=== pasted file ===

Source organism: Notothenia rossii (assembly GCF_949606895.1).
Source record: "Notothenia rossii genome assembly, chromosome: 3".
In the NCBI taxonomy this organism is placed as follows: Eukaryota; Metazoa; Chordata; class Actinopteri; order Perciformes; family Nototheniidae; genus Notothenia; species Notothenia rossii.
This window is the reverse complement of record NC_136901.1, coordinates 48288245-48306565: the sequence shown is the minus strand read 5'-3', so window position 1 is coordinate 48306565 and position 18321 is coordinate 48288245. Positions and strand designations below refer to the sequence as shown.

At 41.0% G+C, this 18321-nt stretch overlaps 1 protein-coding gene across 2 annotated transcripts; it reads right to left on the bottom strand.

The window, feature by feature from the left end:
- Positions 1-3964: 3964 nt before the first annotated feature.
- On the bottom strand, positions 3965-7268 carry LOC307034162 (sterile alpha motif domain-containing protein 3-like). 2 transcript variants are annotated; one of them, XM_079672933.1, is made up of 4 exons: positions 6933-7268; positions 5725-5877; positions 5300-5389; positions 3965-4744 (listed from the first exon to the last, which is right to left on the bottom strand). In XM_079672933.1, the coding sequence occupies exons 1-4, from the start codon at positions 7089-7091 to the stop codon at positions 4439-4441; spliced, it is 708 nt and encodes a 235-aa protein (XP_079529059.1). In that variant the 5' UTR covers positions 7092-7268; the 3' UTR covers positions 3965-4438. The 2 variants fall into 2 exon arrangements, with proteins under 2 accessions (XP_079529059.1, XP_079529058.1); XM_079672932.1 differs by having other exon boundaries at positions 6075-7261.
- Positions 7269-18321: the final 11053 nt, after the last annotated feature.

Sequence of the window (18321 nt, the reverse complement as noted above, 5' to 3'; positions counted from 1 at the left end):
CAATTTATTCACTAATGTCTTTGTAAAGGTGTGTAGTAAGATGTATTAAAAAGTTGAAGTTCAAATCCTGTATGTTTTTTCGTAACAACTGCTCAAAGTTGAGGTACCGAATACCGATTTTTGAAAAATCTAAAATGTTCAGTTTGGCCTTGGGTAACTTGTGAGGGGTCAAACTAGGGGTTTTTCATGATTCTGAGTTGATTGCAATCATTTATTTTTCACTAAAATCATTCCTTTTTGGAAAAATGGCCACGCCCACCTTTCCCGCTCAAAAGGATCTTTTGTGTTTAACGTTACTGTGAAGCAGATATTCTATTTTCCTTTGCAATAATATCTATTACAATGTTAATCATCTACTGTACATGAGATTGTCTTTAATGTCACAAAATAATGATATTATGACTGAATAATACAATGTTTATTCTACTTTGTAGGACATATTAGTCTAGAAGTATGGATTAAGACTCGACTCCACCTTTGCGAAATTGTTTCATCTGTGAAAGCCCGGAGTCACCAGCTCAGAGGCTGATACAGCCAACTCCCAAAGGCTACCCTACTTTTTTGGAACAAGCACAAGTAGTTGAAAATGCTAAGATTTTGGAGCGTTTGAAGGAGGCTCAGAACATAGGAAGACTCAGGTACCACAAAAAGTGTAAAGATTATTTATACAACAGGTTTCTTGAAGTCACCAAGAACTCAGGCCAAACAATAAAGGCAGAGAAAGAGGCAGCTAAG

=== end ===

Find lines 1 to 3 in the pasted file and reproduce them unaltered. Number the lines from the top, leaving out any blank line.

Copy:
Source organism: Notothenia rossii (assembly GCF_949606895.1).
Source record: "Notothenia rossii genome assembly, chromosome: 3".
In the NCBI taxonomy this organism is placed as follows: Eukaryota; Metazoa; Chordata; class Actinopteri; order Perciformes; family Nototheniidae; genus Notothenia; species Notothenia rossii.